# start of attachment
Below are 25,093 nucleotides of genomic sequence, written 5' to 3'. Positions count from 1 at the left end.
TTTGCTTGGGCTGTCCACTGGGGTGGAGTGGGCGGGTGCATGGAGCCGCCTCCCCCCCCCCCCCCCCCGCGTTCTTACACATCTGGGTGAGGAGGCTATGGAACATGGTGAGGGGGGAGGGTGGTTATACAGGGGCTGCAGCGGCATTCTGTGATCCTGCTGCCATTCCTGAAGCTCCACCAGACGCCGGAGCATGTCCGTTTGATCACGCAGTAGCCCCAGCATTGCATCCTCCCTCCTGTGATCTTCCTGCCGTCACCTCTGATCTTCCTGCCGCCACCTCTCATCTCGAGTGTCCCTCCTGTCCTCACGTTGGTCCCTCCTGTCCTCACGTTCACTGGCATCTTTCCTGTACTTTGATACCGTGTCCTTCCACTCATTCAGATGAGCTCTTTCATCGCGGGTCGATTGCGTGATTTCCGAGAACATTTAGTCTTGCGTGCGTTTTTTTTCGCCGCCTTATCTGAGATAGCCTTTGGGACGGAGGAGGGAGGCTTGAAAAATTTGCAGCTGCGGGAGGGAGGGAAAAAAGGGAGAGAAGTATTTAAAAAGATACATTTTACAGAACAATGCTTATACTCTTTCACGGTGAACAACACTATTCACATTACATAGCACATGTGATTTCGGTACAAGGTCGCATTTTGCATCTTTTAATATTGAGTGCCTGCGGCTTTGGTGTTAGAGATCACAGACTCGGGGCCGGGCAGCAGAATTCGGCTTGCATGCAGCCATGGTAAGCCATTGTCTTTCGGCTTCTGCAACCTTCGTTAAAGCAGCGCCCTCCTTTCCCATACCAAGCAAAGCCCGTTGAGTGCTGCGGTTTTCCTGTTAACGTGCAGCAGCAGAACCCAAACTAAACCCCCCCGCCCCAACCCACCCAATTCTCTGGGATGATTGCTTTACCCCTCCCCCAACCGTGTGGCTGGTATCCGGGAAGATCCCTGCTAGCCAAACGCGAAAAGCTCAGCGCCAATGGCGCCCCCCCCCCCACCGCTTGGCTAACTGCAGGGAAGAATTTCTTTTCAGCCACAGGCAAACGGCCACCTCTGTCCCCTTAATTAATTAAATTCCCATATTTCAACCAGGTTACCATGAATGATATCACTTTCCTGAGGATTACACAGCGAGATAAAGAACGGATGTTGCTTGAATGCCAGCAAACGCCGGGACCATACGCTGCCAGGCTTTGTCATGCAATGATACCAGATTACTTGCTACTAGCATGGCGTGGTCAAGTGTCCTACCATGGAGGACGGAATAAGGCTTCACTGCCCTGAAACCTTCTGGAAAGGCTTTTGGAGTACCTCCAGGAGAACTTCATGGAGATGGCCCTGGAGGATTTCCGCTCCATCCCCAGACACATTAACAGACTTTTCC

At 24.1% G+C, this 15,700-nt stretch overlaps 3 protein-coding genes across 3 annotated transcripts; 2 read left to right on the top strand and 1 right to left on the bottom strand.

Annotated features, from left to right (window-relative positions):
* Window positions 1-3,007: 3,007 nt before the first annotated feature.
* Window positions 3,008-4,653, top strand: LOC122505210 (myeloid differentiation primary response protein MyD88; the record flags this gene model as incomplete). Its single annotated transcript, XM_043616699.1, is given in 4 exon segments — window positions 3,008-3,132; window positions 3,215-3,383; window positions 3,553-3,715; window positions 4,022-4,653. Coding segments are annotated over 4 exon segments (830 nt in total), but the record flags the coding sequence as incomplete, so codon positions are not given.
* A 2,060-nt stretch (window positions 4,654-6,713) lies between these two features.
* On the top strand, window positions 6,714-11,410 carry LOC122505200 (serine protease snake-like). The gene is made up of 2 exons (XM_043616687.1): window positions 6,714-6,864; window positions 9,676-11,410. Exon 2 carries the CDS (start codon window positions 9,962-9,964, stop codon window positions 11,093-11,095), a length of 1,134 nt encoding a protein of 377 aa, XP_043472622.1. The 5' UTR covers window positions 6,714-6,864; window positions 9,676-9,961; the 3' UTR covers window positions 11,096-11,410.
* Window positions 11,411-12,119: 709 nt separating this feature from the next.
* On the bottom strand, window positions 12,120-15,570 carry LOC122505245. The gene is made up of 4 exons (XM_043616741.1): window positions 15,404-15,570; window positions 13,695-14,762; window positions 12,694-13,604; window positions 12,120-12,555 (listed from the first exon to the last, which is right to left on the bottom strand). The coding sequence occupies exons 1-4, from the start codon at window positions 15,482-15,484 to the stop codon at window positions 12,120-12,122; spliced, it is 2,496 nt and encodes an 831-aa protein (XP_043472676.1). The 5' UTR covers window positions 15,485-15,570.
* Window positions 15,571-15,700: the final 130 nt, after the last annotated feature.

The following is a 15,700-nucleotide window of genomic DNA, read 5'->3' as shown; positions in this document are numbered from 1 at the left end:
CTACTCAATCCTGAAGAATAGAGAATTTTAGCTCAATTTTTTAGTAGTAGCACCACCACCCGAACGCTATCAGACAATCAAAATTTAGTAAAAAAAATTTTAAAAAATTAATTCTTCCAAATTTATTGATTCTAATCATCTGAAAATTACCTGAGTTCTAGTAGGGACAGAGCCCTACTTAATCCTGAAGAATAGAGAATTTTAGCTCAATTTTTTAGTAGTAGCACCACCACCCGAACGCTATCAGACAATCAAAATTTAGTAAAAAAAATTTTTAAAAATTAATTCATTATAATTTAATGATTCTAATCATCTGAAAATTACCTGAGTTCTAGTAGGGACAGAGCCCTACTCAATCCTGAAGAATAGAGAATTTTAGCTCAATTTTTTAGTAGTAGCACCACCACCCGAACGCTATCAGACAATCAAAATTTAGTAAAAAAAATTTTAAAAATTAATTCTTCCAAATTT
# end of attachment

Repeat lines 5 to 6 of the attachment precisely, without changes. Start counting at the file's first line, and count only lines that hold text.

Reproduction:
* Window positions 1-3,007: 3,007 nt before the first annotated feature.
* Window positions 3,008-4,653, top strand: LOC122505210 (myeloid differentiation primary response protein MyD88; the record flags this gene model as incomplete). Its single annotated transcript, XM_043616699.1, is given in 4 exon segments — window positions 3,008-3,132; window positions 3,215-3,383; window positions 3,553-3,715; window positions 4,022-4,653. Coding segments are annotated over 4 exon segments (830 nt in total), but the record flags the coding sequence as incomplete, so codon positions are not given.